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A Marketer's Survival Guide Changes in the marketplace and economy are changing the ways consumers spend. Here are 4 ways to cope.

By Kim T. Gordon

Opinions expressed by Entrepreneur contributors are their own.

What does it take to survive and prosper in a difficult, even hostile, marketing environment? Take a clue from nature, where success comes down to survival of the fittest. The most prolific creatures on the planet must be adaptable, rugged, aggressive and attractive to conquer all. Now, more than ever, these essential qualities are the prerequisites for staying ahead in a competitive, or depressed, marketplace. Apply these four survival strategies to your own marketing programs.

Adapt to Change
The changes in the marketplace and economy are affecting consumer behavior and attitudes nationwide. Products that were once considered everyday purchases may now be considered luxuries, even by affluent consumers. Organic foods, for example, were always priced higher than regular fare, but now as prices on many other foods have risen and put the squeeze on consumer pocketbooks, some consumers say they are less willing to pay top dollar for the healthier organics.

How have marketplace changes affected your customers' attitudes toward what you sell? If you're unsure, use meetings, phone calls, surveys or informal roundtable discussions with customers to get inside their heads. Your survival may depend on your ability to adapt your marketing messages immediately to fit customers' newly minted mind-set.

Win Marks for Toughness
Companies with real staying power become entrenched in the minds of their customers. They use ongoing marketing programs with consistent themes to strengthen relationships and become part of their customers' lives. Now is the time for rugged dependability, and that means sticking to a marketing course that involves clear and frequent communication. So stop marketing in fits and starts, and de-clutter your campaign by focusing on a consistent core message.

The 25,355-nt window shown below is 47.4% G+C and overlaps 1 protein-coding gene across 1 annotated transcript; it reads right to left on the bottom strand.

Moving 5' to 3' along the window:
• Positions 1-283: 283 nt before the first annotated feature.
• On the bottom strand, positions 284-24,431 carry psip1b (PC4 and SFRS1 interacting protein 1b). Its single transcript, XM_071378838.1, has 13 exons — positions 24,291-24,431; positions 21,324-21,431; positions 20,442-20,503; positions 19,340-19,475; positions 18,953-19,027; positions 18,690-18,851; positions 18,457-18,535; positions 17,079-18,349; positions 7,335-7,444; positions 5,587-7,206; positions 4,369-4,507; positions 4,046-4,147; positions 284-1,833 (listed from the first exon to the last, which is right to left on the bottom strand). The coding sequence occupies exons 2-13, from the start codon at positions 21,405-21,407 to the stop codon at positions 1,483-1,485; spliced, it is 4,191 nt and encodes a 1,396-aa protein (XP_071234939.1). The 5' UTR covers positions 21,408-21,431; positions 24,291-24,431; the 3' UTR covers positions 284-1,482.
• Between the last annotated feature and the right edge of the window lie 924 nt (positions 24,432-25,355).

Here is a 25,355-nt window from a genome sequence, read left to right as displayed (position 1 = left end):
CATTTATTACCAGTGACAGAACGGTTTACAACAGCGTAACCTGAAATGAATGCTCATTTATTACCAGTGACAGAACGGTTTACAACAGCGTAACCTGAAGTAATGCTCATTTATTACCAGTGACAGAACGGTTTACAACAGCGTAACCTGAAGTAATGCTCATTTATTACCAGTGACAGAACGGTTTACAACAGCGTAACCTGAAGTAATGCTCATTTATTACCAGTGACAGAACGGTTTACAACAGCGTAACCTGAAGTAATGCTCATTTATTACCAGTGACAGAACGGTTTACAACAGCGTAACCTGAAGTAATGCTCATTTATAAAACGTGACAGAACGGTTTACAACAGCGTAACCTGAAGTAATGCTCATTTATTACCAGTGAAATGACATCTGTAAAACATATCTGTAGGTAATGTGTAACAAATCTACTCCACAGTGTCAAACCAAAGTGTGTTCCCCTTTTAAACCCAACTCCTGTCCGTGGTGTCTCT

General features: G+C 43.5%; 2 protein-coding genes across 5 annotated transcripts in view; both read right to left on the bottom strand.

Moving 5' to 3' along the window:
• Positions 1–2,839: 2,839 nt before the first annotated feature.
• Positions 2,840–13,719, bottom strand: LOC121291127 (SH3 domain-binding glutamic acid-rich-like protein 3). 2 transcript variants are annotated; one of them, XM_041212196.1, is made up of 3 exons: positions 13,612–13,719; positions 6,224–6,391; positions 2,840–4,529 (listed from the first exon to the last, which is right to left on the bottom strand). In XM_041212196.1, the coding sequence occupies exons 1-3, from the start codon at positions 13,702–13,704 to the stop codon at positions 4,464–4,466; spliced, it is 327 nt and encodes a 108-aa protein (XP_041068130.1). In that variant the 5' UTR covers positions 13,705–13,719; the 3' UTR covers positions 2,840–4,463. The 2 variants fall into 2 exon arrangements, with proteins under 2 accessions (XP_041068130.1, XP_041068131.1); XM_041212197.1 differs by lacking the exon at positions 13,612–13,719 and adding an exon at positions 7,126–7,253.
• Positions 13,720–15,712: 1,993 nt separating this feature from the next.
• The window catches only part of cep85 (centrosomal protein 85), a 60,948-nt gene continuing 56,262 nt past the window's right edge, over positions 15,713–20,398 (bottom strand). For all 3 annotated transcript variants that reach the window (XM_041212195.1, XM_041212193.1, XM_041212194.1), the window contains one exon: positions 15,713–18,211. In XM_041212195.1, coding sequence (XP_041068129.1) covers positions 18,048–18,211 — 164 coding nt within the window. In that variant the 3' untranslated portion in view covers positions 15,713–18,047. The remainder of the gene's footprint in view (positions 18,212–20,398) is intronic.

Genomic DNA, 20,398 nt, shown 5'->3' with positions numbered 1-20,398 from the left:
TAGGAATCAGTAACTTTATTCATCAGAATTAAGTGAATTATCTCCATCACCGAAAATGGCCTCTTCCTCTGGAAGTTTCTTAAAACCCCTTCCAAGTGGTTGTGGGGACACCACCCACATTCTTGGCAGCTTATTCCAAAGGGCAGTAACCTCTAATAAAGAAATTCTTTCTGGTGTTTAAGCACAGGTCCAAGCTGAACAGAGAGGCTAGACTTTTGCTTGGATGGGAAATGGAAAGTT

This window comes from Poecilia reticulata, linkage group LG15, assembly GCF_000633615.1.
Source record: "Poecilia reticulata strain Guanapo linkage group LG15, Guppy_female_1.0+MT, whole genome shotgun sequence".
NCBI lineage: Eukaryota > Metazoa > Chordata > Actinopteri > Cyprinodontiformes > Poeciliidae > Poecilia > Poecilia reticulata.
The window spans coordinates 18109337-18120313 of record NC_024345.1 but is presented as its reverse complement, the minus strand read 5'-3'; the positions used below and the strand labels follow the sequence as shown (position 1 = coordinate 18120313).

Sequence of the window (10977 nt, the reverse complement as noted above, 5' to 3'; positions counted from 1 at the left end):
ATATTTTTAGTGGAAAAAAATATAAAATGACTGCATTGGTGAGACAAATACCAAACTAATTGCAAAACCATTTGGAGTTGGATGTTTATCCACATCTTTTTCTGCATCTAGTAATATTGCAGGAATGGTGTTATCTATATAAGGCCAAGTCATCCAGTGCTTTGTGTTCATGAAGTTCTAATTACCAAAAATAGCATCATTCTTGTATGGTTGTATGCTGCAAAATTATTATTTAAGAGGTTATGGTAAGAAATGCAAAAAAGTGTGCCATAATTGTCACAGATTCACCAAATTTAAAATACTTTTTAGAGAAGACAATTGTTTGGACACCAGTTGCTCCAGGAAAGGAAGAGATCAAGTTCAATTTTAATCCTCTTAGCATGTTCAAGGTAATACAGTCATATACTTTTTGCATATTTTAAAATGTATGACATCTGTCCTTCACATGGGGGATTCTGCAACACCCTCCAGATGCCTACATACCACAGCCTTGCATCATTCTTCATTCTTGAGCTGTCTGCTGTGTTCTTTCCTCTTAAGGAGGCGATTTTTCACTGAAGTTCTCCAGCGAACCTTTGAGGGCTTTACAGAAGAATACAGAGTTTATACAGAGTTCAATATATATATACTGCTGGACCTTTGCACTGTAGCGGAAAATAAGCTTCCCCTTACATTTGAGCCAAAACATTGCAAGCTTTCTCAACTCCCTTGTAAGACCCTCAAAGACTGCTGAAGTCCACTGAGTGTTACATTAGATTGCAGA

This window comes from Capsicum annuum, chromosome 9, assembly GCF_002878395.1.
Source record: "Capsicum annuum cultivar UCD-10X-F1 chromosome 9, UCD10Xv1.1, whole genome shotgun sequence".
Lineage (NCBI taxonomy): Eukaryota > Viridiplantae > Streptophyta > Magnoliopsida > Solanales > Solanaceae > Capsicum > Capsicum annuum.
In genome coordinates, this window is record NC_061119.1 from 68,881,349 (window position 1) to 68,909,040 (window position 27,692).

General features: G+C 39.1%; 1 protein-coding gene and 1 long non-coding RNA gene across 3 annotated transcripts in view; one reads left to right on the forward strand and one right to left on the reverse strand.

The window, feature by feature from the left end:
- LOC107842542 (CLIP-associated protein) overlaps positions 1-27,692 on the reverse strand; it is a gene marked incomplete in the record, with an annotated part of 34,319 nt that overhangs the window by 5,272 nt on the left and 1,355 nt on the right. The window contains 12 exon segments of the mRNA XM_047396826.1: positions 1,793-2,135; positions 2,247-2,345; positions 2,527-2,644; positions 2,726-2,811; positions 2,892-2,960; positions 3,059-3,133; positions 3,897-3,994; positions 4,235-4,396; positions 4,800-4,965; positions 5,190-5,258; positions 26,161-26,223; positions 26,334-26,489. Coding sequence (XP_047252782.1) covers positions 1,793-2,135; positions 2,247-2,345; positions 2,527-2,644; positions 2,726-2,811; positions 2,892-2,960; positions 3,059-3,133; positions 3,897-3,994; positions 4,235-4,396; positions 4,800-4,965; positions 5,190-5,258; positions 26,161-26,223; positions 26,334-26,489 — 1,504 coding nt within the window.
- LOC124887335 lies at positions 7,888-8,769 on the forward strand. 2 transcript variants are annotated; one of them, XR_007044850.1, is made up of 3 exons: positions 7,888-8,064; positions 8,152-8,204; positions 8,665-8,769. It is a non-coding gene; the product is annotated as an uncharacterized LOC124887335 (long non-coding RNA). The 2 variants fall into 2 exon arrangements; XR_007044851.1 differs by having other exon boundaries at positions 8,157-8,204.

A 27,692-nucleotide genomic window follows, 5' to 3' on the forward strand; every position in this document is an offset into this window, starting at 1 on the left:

Imagine your customer and prospect database displayed over a bull's-eye, with the best customers and hottest prospects closest to the center and all others in concentric circles farther and farther out. If you're on a limited budget, focus the greatest percentage of your marketing dollars on maintaining a strong campaign with those closest to the bull's-eye, and fewer dollars on prospects and customers of lesser financial value to your business. Your company will remain stronger during this recession and come through it in a better position if you can tough it out by staying top of mind with your best customers.

Be Strategically Aggressive
The current marketing environment mandates a more aggressive stance. With consumers and B2B purchasers focused on price, you need a strategy that draws customers in and adds to your bottom line without giving too much away. You can increase couponing, special promotions or customer reward campaigns, depending on your type of business.

To beat your competition in this new environment, assess their programs. If you haven't conducted a competitive analysis in a while, take time today to gather advertising materials from your principal competitors. What are their key selling messages and promotions? Which media do they use to reach their core audiences? Resist the temptation to slash prices across the board and instead look for ways to offer additional value with competitive pricing. And undertake a more aggressive campaign in the media your principal competitors use to reach customers.

It Pays to Look Good
In nature, many male birds compete for mates with beautiful displays, dances and songs. Like them, it doesn't hurt to do a song and dance to stand out from the crowd during these months when many buyers are cutting back on purchases. It's never been more important to have polished, professional materials. Business-to-business buyers and consumers alike want to feel they're making safe purchases, particularly for bigger-ticket items. They also want to know that the companies from which they choose to buy will support them post-sale.

Update and streamline your website to contain deep content and provide customer service. Review all of your sales tools and marketing materials for outdated content and graphics, and bring them up-to-date. Looking successful will help bring greater success your way.

Kim Gordon is the owner of National Marketing Federation and is a multifaceted marketing expert, speaker, author and media spokesperson. Her latest book is Maximum Marketing, Minimum Dollars.

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